|— Gymnast —|
|Full name||John Roethlisberger|
|Country represented||United States|
June 21, 1970 |
Fort Atkinson, Wisconsin
|Height||5 ft 7 in (1.70 m)|
|Discipline||Men's artistic gymnastics|
John Roethlisberger (born June 21, 1970) is a retired American gymnast. He is a three-time Olympian, representing the U.S. at the 1992 Olympics in Barcelona, 1996 Olympics in Atlanta, and 2000 Olympics in Sydney. He is also a four-time U.S. Nationals all-around champion and four-time U.S. Nationals pommel horse champion. He also won back-to-back American Cup titles in 1995 and 1996. John was named Sportsperson of the Year in 1990, 1992, 1993, 1995, 1998 and 2000 and was a member of six World Championships teams throughout his career.
He enrolled at the University of Minnesota where his father was head coach of the men's gymnastics team. While there, he won the NCAA all-around title three times and the Big Ten Conference all-around title four times. In 1993, Roethlisberger won the Nissen Award, and was a 1992 and 1993 Academic All-American. In 1993, John was named the winner of the NCAA Top-six Award, which is awarded annually to the top six student-athletes in the nation from all sports.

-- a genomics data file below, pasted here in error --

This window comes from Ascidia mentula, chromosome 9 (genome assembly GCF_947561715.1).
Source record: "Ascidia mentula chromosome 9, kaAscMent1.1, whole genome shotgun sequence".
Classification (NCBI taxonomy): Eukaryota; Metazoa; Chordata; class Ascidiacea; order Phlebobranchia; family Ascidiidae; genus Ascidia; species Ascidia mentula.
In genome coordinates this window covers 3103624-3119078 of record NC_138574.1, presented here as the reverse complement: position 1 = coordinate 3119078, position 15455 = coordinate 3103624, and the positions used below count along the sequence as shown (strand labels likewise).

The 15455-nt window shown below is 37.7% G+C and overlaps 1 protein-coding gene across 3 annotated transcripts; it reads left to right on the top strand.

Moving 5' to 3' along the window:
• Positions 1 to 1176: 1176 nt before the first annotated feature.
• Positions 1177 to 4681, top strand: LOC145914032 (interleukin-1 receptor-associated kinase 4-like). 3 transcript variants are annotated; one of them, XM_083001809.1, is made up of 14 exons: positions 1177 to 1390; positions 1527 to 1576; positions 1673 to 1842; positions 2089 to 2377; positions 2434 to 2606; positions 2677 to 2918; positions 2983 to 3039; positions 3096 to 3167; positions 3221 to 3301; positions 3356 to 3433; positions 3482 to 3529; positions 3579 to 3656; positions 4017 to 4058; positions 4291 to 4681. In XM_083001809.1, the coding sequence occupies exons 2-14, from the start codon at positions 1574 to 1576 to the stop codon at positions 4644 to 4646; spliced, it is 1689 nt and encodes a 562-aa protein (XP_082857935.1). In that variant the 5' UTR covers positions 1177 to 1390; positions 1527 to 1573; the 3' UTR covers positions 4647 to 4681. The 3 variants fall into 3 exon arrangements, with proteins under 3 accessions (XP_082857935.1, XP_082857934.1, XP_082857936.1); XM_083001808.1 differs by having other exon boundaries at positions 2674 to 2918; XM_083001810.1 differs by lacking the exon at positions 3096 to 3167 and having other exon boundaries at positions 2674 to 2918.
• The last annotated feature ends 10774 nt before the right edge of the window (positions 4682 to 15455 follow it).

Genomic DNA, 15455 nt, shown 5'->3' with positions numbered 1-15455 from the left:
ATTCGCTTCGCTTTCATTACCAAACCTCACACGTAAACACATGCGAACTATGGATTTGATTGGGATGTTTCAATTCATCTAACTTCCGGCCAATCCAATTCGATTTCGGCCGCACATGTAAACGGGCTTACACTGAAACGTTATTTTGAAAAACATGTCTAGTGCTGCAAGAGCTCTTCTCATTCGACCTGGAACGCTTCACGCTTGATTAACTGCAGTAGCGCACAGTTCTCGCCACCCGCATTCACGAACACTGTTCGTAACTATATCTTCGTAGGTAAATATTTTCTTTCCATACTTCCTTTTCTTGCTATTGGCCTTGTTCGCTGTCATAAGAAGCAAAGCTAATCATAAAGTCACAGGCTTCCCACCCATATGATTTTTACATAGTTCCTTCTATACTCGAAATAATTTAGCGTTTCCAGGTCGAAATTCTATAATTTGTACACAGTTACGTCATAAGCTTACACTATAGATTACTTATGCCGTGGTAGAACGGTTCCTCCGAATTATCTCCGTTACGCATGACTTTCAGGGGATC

John has been in the commentary box for many Visa Championships, U.S Classic and Nastia Liukin Supergirl Cup competitions for NBC. He also does commentary for the Big Ten Network college gymnastic meets.
John is the son of Fred Roethlisberger, who was a member of the 1968 U.S. Olympics gymnastics team. His sister Marie Roethlisberger was an alternate on the 1984 U.S. Olympic gymnastics team. He earned his BS degree in finance and international business. He now co-owns the camp, Flipfest, along with John Macready. Flipfest is located on Lake Frances in Crossville, Tennessee, USA.
- "U.S. National Champions - Men". USA Gymnastics. Archived from the original on June 13, 2010. Retrieved August 22, 2010.
- https://web.archive.org/web/20121104095000/http://usagym.org/pages/home/college/nissenemery.html. Archived from the original on November 4, 2012. Retrieved November 17, 2012. Missing or empty
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